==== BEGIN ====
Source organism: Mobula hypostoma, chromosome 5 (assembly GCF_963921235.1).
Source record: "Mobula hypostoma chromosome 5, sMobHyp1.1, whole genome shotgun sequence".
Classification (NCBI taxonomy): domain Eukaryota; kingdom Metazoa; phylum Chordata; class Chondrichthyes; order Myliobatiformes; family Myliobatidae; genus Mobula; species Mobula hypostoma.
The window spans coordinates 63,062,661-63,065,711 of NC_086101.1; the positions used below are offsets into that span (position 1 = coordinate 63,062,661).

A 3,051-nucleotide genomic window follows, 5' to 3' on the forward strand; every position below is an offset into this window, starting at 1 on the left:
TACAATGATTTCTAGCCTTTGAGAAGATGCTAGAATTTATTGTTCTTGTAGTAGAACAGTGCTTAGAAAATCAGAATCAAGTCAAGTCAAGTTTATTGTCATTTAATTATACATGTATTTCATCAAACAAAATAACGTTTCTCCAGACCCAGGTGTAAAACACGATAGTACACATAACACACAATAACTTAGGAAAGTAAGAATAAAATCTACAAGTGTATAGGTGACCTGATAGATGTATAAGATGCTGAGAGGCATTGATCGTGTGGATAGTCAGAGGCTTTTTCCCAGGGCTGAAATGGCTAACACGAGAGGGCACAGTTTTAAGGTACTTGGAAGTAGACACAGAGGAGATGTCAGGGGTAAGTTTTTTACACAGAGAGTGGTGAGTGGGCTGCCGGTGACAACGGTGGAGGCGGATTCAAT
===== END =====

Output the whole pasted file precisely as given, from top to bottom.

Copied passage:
Source organism: Mobula hypostoma, chromosome 5 (assembly GCF_963921235.1).
Source record: "Mobula hypostoma chromosome 5, sMobHyp1.1, whole genome shotgun sequence".
Classification (NCBI taxonomy): domain Eukaryota; kingdom Metazoa; phylum Chordata; class Chondrichthyes; order Myliobatiformes; family Myliobatidae; genus Mobula; species Mobula hypostoma.
The window spans coordinates 63,062,661-63,065,711 of NC_086101.1; the positions used below are offsets into that span (position 1 = coordinate 63,062,661).

A 3,051-nucleotide genomic window follows, 5' to 3' on the forward strand; every position below is an offset into this window, starting at 1 on the left:
TACAATGATTTCTAGCCTTTGAGAAGATGCTAGAATTTATTGTTCTTGTAGTAGAACAGTGCTTAGAAAATCAGAATCAAGTCAAGTCAAGTTTATTGTCATTTAATTATACATGTATTTCATCAAACAAAATAACGTTTCTCCAGACCCAGGTGTAAAACACGATAGTACACATAACACACAATAACTTAGGAAAGTAAGAATAAAATCTACAAGTGTATAGGTGACCTGATAGATGTATAAGATGCTGAGAGGCATTGATCGTGTGGATAGTCAGAGGCTTTTTCCCAGGGCTGAAATGGCTAACACGAGAGGGCACAGTTTTAAGGTACTTGGAAGTAGACACAGAGGAGATGTCAGGGGTAAGTTTTTTACACAGAGAGTGGTGAGTGGGCTGCCGGTGACAACGGTGGAGGCGGATTCAAT